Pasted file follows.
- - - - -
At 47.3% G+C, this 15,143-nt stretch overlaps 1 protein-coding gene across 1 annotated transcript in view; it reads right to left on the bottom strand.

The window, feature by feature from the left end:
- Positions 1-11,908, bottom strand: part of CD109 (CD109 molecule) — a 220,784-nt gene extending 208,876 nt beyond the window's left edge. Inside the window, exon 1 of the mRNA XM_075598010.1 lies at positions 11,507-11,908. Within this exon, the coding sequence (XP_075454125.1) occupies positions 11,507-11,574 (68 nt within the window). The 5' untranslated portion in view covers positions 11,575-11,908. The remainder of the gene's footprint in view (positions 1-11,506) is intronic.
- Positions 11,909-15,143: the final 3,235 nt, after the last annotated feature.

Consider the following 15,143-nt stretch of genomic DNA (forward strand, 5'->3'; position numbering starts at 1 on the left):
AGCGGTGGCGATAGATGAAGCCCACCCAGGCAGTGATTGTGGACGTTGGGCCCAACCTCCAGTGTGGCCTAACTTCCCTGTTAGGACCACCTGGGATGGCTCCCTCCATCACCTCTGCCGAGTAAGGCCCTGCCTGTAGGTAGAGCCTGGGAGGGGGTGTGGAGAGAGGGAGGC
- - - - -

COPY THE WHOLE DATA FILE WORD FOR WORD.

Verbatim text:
At 47.3% G+C, this 15,143-nt stretch overlaps 1 protein-coding gene across 1 annotated transcript in view; it reads right to left on the bottom strand.

The window, feature by feature from the left end:
- Positions 1-11,908, bottom strand: part of CD109 (CD109 molecule) — a 220,784-nt gene extending 208,876 nt beyond the window's left edge. Inside the window, exon 1 of the mRNA XM_075598010.1 lies at positions 11,507-11,908. Within this exon, the coding sequence (XP_075454125.1) occupies positions 11,507-11,574 (68 nt within the window). The 5' untranslated portion in view covers positions 11,575-11,908. The remainder of the gene's footprint in view (positions 1-11,506) is intronic.
- Positions 11,909-15,143: the final 3,235 nt, after the last annotated feature.

Consider the following 15,143-nt stretch of genomic DNA (forward strand, 5'->3'; position numbering starts at 1 on the left):
AGCGGTGGCGATAGATGAAGCCCACCCAGGCAGTGATTGTGGACGTTGGGCCCAACCTCCAGTGTGGCCTAACTTCCCTGTTAGGACCACCTGGGATGGCTCCCTCCATCACCTCTGCCGAGTAAGGCCCTGCCTGTAGGTAGAGCCTGGGAGGGGGTGTGGAGAGAGGGAGGC